going to die and so are my brothers and sisters because we are all so
hungry." When asked if he really believed it he added, "yes." and then added, "I would prefer to die
rather than keeping waiting for food. I prefer to die."
A cry for help
Many organizations are helping in support
and problem with famine. Catholic Relief
Services is supporting efforts in Washington
to encourage Congress and the Bush Administration to continue to fund emergency
relief efforts in the Horn of Africa. The agency has also requested increased
funding for humanitarian and development aid in 2003 so that it can complement
direct food assistance in Ethiopia
with longer-term agricultural support programs.
The UN World Food Programme
launched an urgent appeal to provide emergency relief food to countries in the
Horn of Africa, where there are more than 12 million people threatened with starvation
over the next months.
are facing a serious humanitarian catastrophe.
At least 10 million people will need food aid just in Ethiopia. But if this month’s rains stop early, up to
14 million people there will require urgent assistance,” said WFP’s Executive Director, James T. Morris. “These figures are large and dramatic and the
international community should take notice.
If donors respond quickly, we can help avoid an immense human tragedy
there. Unless we come to grips with this
problem very soon, we face the real possibility of witnessing a devastating
wave of human suffering and death as early as next year.”
are trying to find creative solutions to the insufficient funding of
humanitarian operations. WFP says it
will require the “determined focus and imagination of governments as well as
the wholehearted support of ordinary citizens who must decide what kind of societies
they want to live in.”
to the World Food Programme website: www.wfp.org
With appeals being made to the
international community by organizations like WFP and CRS they are being
overshadowed by famine in southern Africa. The world needs to help all of Africa
and distribute their aid throughout and not focus on one region or another. Many millions will die because of these
problems throughout Ethiopia
and the rest of Africa
and neglect because of priority to one country over another should not be the
reason for these fatalities.
the Children’s Hunger Relief Fund you can browse the site and also make
contributions towards their efforts. You
can buy a child lunch with a donation of only 15 cents. You can also send “Luv”
boxes to children throughout Africa.
is a site for the group Children International.
They are a non-profit organization dedicated to improving the lives of
children in dire poverty.
A start on the long journey to a solution
Relief funds and food supplies have been
sent to Ethiopia. An arrival at Djibouti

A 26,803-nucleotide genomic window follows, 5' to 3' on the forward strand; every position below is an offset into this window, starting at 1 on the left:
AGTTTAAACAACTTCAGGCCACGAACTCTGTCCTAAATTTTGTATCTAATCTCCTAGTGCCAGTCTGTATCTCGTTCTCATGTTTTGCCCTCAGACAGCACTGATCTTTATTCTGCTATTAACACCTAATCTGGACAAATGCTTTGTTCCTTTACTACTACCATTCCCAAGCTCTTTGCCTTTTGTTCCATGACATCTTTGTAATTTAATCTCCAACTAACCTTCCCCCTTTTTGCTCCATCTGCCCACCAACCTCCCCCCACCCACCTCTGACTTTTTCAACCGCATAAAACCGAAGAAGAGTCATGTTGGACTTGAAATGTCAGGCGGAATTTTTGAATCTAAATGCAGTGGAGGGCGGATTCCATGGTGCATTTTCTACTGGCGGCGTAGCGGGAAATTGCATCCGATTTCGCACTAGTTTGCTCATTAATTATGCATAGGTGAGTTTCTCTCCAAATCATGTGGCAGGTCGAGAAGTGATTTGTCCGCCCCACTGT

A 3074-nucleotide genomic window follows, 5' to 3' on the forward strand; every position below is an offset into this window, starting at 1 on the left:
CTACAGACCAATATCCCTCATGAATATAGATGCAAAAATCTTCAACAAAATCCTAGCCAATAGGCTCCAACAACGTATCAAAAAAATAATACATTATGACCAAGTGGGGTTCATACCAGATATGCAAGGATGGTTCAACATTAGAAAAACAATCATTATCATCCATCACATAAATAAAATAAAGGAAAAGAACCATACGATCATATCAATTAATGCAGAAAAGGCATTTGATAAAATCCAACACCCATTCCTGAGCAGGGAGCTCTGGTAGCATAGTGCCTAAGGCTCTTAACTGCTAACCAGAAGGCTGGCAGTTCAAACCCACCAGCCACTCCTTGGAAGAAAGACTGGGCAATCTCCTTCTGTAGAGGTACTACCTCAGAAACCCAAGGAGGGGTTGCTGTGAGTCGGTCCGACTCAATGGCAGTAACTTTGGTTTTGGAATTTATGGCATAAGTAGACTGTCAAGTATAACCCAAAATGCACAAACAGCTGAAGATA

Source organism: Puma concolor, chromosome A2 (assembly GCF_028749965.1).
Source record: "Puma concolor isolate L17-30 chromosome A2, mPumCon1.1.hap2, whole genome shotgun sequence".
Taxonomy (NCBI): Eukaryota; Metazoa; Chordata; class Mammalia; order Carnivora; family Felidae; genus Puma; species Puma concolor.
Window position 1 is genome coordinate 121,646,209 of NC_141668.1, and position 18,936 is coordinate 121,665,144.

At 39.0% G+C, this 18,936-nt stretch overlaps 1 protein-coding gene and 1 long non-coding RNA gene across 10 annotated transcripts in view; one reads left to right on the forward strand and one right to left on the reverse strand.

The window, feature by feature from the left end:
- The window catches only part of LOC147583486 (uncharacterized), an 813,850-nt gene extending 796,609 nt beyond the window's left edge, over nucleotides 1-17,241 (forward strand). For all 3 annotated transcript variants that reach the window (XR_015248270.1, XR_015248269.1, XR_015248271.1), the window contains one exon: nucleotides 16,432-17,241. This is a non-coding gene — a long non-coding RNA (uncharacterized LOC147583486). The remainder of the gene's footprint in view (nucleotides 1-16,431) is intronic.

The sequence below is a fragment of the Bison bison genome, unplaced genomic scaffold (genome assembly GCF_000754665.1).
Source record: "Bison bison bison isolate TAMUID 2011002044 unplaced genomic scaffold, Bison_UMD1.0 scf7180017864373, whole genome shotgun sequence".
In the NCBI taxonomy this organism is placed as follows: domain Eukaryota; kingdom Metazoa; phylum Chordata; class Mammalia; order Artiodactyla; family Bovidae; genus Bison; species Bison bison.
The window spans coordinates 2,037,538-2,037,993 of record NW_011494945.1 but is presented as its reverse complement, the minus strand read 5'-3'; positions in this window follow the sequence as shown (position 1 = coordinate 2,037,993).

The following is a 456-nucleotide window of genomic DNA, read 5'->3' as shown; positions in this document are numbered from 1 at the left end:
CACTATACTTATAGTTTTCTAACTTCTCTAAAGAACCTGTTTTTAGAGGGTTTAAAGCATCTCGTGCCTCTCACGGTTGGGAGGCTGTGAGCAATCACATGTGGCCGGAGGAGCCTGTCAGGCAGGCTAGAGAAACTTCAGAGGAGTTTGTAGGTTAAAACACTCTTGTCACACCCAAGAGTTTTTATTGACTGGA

of a ship carrying 42,000 tons of relief food donated to WFP by the United
States Government. The food will help feed millions of people facing
increasing hunger throughout drought-stricken Ethiopia. This latest shipment was worth $15
million. This brings the total U.S.
contribution to WFP’s emergency operation in Ethiopia
this year to $100 million. This includes
a 100,000 ton contribution that should arrive in December.
have been monitoring the situation in Ethiopia
with increasing concern,” said Tom Park, United States Agency for International
Development (USAID) Acting Director. “Recent
emergency donations by the United
States and other donors will allow
to release food stocks from its emergency reserves with the knowledge that they
will be replenished. However, more food
aid is needed if a catastrophe is to be averted.”
Ethiopia and Eritrea are long time foes,
but Eritrea saw their chance to help a country in dire need and offered the use
of their two Red Sea ports, Masawa and Assab, to Ethiopia for shipments of food. Ethiopia
denied the offer saying that they have sufficient access to ports from Djibouti
and Somalia. They said their main issue isn’t finding
ports but lack of food being brought into these ports.
Government realized that they had obligations to humanitarian efforts and that
the people of Ethiopia
should not be punished because of their government.
funded a new early warning system which the Ethiopian government used this past
year. It helps the country be more alert to impending shortfalls.
They have been trying to improve the rural transportation and roads that
connect the rural communities to the main roadway systems which will help with
the delivery of food. In northern Ethiopia
projects to conserve soil and not overgrazing their livestock has helped in
increased food production and they also make better us of available water.
feel that the government is corrupt and is using the money to help build up
their army because of the disorder war with Eritrea.
However, the government claims these accusations are false, that all the aid
goes to the famine, and that western organizations take close watch over them
anyhow. The fact of the matter is, the government realized early and took
advantage of the new system, but because of the problems in southern Africa
it was a bit overlooked, and then since the rains didn't come the situation
With the efforts of organizations and the
relief supplies being provided by the U.S.
a crisis is hopefully being averted. But
these efforts will not be enough. There
is desperate need for more food to be supplied to the people of Ethiopia
so that their food supply will not run out and be able to last them through
this famine that is affecting millions.
The international community needs to realize their obligations to their
fellow countries and help out with humanitarian efforts. Not only do governments and organizations
need to help with this famine crisis in Ethiopia,
but we as citizens of these nations need to show our
support in any way that we can. Sending
donations through organizations like the ones mentioned earlier and also
keeping up with the escalating situation and seeing what other efforts we can
participate in. Ethiopia has a disastrous
drought which is leading to serious famine throughout the country, but with the
continuing support of WFP, CRS, other organizations and help from countries
such as the U.S., hopefully Ethiopia
can get through this trying time in their nation.